Many Ghanaians continue to make their home country proud on the international front.
Some members of Ghana’s security agencies especially have been awarded for their United Nations (UN) peacekeeping efforts.
The latest to make it this time around is a Ghanaian Police officer who has been crowned the United Nations Female Police Officer of the Year Award (formerly known as the International Female Police Peacekeeper Award).
Phyllis Ama Tebuah Osei, a superintendent of police from the Ghana Police Service but with the United Nations Mission in Somalia (UNSOM) was selected for the award as her policing work, directly and positively impacted the community and the host state police in Jubaland, Somalia.
The ceremony was co-hosted by the United Nations Police Division of the Department of Peacekeeping Operations and the Permanent Mission of Canada to the United Nations.
According to the UN, Ms. Osei was acknowledged for her contributions to enhancing the protection of women and girls, as well as her initiatives to promote women rights in the host state police, embody the spirit of the award and embrace the values of international policing.
The award is to establish a role model for women police peacekeepers and to promote the UN Secretary General’s Gender Parity Strategy and DPKO’s Uniformed Gender Parity Strategy, through encouraging member-states to deploy more female police officers to peacekeeping and special political missions.
“It is an honour to work for UNSOM, where I assisted in strengthening activities on gender and child related issues. I also support the police in Jubaland on issues of Justice and Human Rights,” the police officer noted.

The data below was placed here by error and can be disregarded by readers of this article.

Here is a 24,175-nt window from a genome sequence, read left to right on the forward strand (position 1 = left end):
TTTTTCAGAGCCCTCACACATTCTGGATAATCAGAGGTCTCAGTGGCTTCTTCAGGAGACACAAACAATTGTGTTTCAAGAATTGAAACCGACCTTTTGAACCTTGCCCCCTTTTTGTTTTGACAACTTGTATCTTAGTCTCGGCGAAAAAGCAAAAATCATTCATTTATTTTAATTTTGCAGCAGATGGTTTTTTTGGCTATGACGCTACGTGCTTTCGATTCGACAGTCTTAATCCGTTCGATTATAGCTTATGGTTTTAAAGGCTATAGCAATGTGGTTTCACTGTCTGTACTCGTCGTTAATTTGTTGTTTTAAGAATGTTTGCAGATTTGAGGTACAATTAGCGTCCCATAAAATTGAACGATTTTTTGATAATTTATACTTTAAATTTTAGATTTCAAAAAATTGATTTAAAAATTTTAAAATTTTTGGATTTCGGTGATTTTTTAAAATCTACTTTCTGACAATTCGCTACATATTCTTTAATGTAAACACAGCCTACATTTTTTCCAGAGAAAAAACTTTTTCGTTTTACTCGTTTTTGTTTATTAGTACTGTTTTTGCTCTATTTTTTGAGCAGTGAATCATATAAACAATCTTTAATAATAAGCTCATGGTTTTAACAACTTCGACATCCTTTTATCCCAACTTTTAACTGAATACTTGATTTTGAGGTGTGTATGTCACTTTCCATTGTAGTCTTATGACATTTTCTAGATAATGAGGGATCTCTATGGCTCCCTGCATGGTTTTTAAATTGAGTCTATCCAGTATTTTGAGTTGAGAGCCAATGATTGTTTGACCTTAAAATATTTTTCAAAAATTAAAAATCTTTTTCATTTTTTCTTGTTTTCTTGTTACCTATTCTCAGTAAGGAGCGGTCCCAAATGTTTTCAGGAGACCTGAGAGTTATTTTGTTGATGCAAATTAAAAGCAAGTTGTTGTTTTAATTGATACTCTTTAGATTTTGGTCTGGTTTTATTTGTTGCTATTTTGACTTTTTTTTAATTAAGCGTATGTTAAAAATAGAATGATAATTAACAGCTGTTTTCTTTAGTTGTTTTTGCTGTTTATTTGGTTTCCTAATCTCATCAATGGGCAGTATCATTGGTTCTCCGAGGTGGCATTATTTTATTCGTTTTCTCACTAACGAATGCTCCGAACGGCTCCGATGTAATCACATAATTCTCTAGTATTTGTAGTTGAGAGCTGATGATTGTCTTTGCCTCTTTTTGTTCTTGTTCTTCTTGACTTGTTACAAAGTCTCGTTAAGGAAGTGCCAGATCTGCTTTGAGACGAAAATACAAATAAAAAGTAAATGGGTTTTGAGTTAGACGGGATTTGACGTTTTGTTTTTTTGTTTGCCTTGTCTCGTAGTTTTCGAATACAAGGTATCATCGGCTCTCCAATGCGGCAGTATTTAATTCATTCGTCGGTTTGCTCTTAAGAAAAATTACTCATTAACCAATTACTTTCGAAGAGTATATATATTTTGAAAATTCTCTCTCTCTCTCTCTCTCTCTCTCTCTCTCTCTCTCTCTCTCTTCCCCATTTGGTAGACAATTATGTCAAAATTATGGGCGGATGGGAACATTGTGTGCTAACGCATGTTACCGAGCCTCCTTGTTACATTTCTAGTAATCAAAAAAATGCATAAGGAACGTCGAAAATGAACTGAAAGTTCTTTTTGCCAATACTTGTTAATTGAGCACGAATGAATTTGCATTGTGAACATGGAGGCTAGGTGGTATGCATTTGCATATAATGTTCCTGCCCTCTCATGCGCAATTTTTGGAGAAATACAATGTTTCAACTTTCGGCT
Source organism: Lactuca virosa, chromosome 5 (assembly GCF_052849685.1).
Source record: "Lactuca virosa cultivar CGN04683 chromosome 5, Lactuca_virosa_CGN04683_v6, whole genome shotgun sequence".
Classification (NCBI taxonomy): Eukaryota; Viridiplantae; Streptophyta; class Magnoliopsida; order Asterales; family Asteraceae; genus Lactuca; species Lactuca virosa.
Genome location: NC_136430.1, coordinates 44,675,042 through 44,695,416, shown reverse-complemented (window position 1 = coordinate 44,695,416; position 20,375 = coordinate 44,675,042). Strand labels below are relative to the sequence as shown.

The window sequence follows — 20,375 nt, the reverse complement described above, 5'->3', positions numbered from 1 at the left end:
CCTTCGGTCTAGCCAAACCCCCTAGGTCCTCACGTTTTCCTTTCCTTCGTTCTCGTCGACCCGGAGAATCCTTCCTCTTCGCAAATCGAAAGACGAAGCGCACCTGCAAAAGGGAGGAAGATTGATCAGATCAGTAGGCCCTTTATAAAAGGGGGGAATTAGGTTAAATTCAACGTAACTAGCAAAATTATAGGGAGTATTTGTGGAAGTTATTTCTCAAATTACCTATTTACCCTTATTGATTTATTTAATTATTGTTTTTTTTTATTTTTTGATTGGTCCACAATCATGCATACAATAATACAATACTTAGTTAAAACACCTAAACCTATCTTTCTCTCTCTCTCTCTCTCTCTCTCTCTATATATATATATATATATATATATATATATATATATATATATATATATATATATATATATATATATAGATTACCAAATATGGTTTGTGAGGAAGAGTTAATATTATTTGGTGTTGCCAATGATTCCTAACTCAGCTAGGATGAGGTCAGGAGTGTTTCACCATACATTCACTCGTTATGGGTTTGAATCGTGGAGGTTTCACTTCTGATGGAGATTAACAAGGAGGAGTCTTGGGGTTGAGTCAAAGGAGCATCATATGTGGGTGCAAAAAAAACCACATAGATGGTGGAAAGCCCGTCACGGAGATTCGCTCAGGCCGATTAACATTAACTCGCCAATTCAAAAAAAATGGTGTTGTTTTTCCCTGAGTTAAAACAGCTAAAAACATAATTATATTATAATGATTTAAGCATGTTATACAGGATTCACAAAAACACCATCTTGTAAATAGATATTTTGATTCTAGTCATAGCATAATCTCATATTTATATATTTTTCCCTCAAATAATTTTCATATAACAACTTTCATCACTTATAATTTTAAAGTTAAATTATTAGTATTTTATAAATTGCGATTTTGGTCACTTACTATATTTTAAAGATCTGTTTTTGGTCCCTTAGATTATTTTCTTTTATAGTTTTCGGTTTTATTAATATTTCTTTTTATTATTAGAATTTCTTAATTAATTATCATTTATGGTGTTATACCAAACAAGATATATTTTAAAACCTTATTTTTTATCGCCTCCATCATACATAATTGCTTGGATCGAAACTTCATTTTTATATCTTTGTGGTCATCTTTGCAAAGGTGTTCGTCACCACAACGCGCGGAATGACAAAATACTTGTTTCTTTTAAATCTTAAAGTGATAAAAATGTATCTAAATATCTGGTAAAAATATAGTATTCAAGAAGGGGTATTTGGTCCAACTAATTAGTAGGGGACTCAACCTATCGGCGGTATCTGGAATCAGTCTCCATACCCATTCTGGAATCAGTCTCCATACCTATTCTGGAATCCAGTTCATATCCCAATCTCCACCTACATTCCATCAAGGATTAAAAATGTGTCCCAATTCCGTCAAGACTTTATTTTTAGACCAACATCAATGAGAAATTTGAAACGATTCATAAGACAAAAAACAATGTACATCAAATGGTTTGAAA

On his part, the United Nations Police Adviser, Commissioner Luis Carrilho, praised the awardee for her exemplary conduct.
“Ms. Osei was deployed to Somalia earlier this year in February 2018. By April, she had already identified and trained two gender focal points in AMISOM who went onto mentor and advise police officers in the host state police, thereby contributing to the building of a much-needed capacity. Soon after, Ms. Osei established four gender desks in the host state police, facilitated training on sexual and gender-based violence, and initiated a proposal that called for the establishment of a police post near the community thus ensuring access for SGBV survivors,” he said.
Officer Osei has been particularly successful at initiating an adult literacy training for 49 female police officers in Jubaland.
The training’s overall goal is to improve their literacy and increase their chances for future promotions. She also formed a Female Peacekeeper Network (FPN) within UNSOM and AMISOM to provide support to female peacekeepers.
She holds three Master’s degrees from Middlesex University in the UK, the Ghana Institute of Management and Public Administration (GIMPA) as well as the University of Ghana.
Story: Franklin ASARE-DONKOH